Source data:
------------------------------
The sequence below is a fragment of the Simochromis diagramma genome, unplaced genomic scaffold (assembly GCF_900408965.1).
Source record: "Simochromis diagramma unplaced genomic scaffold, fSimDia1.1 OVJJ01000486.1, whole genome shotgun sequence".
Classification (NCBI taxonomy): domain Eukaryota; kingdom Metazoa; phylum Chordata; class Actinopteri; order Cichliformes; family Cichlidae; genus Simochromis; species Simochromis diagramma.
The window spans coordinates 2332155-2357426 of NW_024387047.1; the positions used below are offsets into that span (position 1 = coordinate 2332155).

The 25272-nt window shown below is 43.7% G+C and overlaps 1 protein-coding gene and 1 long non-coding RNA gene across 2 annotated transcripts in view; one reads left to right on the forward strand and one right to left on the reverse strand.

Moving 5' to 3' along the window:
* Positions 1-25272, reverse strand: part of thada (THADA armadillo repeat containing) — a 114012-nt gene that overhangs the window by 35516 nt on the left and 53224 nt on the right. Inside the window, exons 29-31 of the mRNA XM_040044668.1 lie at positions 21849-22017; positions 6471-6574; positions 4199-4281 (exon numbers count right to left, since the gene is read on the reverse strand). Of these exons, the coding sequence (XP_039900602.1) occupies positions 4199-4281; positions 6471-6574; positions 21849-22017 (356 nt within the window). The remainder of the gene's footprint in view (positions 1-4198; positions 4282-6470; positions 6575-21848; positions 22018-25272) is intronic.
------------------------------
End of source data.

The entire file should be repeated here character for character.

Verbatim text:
The sequence below is a fragment of the Simochromis diagramma genome, unplaced genomic scaffold (assembly GCF_900408965.1).
Source record: "Simochromis diagramma unplaced genomic scaffold, fSimDia1.1 OVJJ01000486.1, whole genome shotgun sequence".
Classification (NCBI taxonomy): domain Eukaryota; kingdom Metazoa; phylum Chordata; class Actinopteri; order Cichliformes; family Cichlidae; genus Simochromis; species Simochromis diagramma.
The window spans coordinates 2332155-2357426 of NW_024387047.1; the positions used below are offsets into that span (position 1 = coordinate 2332155).

The 25272-nt window shown below is 43.7% G+C and overlaps 1 protein-coding gene and 1 long non-coding RNA gene across 2 annotated transcripts in view; one reads left to right on the forward strand and one right to left on the reverse strand.

Moving 5' to 3' along the window:
* Positions 1-25272, reverse strand: part of thada (THADA armadillo repeat containing) — a 114012-nt gene that overhangs the window by 35516 nt on the left and 53224 nt on the right. Inside the window, exons 29-31 of the mRNA XM_040044668.1 lie at positions 21849-22017; positions 6471-6574; positions 4199-4281 (exon numbers count right to left, since the gene is read on the reverse strand). Of these exons, the coding sequence (XP_039900602.1) occupies positions 4199-4281; positions 6471-6574; positions 21849-22017 (356 nt within the window). The remainder of the gene's footprint in view (positions 1-4198; positions 4282-6470; positions 6575-21848; positions 22018-25272) is intronic.